3) There’s no context. It’s often impossible to determine what a word means without context.
Copying the bilingual sentences solves these problems.
1) Linguee is based on real translations made by humans.
2) Linguee gives different meanings for a search term and even gives the relative frequency of each meaning.
3) Linguee sentences show the natural context for a search term.
I get Spanish words in their natural context and have an English translation to check against to make sure I understand. Sometimes I understand the entire sentence and get grammar practice as well. If I don’t understand the sentence I can still learn the word, and can look up its meaning via the translation (without associating that one word with any English word). A great function of this dictionary is that it will show different meanings for a word, and even better, give the relative frequency of each of those meanings. If there are more than one relatively frequent meaning, I make an Anki card for each meaning. I try to make at least two cards per word.
Honestly, this method is a little cumbersome. If I was good at coding, I would write a code to search the dictionary and grab the sentences without me having to copy and paste them one by one, but I lack computer skills. Some might argue that it’s not efficient to learn Spanish this way. It might be better to start from a phrasebook. The most frequent words can likely be learned easily by learning some useful phrases, rather than random sentences. I think this may very well be true. However, I think this dictionary is an excellent resource and I wanted to share with you how I’ve been using it.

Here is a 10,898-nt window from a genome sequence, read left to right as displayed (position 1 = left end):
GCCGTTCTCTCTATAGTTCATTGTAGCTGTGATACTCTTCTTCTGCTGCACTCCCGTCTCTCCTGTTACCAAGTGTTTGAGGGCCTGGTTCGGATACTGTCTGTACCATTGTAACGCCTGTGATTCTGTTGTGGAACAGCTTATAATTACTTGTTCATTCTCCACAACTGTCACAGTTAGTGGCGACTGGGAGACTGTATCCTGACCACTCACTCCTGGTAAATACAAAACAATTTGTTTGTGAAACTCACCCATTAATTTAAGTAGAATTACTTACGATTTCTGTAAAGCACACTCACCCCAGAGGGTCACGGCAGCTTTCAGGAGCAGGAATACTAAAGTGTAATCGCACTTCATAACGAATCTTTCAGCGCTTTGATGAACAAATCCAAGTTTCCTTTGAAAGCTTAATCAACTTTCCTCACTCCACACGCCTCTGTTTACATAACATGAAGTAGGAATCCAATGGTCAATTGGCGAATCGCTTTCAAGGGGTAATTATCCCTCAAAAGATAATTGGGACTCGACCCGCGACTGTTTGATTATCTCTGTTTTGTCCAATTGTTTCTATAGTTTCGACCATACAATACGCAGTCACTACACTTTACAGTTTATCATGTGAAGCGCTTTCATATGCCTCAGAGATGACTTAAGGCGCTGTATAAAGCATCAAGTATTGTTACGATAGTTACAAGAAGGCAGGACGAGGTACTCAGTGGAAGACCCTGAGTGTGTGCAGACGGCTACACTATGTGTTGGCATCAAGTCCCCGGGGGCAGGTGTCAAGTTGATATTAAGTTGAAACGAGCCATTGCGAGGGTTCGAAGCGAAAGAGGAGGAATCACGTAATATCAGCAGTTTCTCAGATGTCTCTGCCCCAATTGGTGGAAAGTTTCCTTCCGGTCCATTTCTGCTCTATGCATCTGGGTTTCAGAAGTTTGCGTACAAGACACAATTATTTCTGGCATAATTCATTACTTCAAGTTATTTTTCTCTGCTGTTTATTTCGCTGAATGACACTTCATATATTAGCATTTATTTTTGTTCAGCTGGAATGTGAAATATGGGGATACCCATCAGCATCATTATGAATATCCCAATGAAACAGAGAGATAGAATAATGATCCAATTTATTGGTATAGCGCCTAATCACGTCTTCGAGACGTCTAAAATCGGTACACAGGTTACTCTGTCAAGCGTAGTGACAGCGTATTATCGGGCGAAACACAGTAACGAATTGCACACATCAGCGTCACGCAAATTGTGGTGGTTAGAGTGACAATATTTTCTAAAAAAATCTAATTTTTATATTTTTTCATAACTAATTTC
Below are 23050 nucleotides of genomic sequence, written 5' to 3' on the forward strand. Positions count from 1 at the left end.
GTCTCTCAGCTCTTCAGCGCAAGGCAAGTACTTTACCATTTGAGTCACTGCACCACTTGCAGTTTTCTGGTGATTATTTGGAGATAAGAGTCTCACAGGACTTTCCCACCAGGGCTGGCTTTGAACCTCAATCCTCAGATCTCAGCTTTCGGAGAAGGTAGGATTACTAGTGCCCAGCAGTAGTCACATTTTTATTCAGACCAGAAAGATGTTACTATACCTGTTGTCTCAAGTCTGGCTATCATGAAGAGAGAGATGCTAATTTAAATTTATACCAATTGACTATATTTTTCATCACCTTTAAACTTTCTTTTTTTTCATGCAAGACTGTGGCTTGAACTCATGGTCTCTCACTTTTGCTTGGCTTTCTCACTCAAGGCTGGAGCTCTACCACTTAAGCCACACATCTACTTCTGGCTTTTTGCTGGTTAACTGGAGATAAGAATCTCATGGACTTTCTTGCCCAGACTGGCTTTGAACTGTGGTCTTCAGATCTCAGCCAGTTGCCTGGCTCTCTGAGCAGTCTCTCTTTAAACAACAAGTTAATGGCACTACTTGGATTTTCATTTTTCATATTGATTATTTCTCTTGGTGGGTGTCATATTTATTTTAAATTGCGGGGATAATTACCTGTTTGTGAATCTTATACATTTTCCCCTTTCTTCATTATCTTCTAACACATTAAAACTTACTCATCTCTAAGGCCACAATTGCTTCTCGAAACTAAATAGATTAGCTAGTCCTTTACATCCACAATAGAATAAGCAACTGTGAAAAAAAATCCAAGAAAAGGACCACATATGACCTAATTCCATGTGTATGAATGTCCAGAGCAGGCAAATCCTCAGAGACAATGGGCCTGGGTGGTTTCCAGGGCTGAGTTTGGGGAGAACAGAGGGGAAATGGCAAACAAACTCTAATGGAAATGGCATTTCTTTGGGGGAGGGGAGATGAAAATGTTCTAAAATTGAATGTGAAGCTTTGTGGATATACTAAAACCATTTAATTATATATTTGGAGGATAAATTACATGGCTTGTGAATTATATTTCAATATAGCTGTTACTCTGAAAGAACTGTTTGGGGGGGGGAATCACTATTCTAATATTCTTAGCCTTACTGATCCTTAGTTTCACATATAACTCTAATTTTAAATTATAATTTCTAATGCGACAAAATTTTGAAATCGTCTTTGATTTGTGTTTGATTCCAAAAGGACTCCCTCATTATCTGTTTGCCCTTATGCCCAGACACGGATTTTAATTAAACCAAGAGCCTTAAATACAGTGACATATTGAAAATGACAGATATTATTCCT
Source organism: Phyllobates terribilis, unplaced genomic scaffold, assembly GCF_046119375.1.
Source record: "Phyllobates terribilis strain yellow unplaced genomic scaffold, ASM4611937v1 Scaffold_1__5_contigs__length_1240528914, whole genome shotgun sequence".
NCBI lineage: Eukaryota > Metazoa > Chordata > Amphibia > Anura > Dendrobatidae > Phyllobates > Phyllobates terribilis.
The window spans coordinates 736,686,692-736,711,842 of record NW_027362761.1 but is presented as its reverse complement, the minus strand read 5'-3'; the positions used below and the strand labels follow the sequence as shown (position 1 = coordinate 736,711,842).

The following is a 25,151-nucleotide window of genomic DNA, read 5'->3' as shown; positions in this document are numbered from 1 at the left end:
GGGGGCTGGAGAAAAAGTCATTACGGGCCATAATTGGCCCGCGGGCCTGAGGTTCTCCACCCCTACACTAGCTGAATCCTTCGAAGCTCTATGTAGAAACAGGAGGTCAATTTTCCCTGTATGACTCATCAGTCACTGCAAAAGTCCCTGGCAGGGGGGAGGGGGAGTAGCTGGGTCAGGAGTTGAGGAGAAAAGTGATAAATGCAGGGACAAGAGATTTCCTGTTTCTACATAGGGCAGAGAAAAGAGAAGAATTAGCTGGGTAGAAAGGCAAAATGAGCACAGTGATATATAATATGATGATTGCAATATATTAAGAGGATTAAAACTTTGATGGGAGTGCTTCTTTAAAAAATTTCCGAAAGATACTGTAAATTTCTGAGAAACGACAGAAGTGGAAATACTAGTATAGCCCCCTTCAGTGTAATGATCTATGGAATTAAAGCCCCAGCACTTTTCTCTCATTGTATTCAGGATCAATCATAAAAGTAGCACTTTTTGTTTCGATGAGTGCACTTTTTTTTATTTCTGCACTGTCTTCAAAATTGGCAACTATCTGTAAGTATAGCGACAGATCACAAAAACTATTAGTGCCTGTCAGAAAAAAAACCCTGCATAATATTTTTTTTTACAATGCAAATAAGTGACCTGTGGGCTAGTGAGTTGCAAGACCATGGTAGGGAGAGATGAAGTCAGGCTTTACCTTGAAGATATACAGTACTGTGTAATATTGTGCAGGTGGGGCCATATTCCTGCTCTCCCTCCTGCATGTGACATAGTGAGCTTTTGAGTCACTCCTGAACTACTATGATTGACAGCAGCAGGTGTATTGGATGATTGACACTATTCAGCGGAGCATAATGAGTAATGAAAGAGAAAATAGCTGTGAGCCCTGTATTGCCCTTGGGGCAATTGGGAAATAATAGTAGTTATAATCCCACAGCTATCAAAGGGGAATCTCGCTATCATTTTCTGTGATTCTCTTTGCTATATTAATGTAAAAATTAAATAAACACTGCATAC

Let me know what you think. I’d like to know how you study languages and how you use dictionaries. Please drop me a line in the comment box!
Recently I posted an introductory video on YouTube. It’s rough, and I’m new to making videos, but I want to talk about languages, why I like languages, and why it’s so important to me to spread the message about languages. It sounds weird to say “spread the message about languages,” like it were a religion or something, but honestly, learning languages changed my life. Learning languages opened doors for me made, made me happier, and gave me excitement and hope for the future.
I think that there are lots of people who want to learn languages. If you don’t care about learning languages and you don’t see the point of it, this blog is not for you, so feel free to move on and read something else. However, I know that there are many, many people who really, really want to learn languages but don’t know how. Maybe they tried for years, spent lots of money, and yet think, “I just can’t do it. It’s impossible. I don’t have the ‘language gene.’ I’m not smart enough. I don’t have enough money,” or something like that. In fact, learning a language doesn’t require any special brainpower; it doesn’t require you to be particularly smart—even I can do it! It requires time and dedication, and it requires you to get out of your comfort zone and talk to people, but the process can be fun and exciting.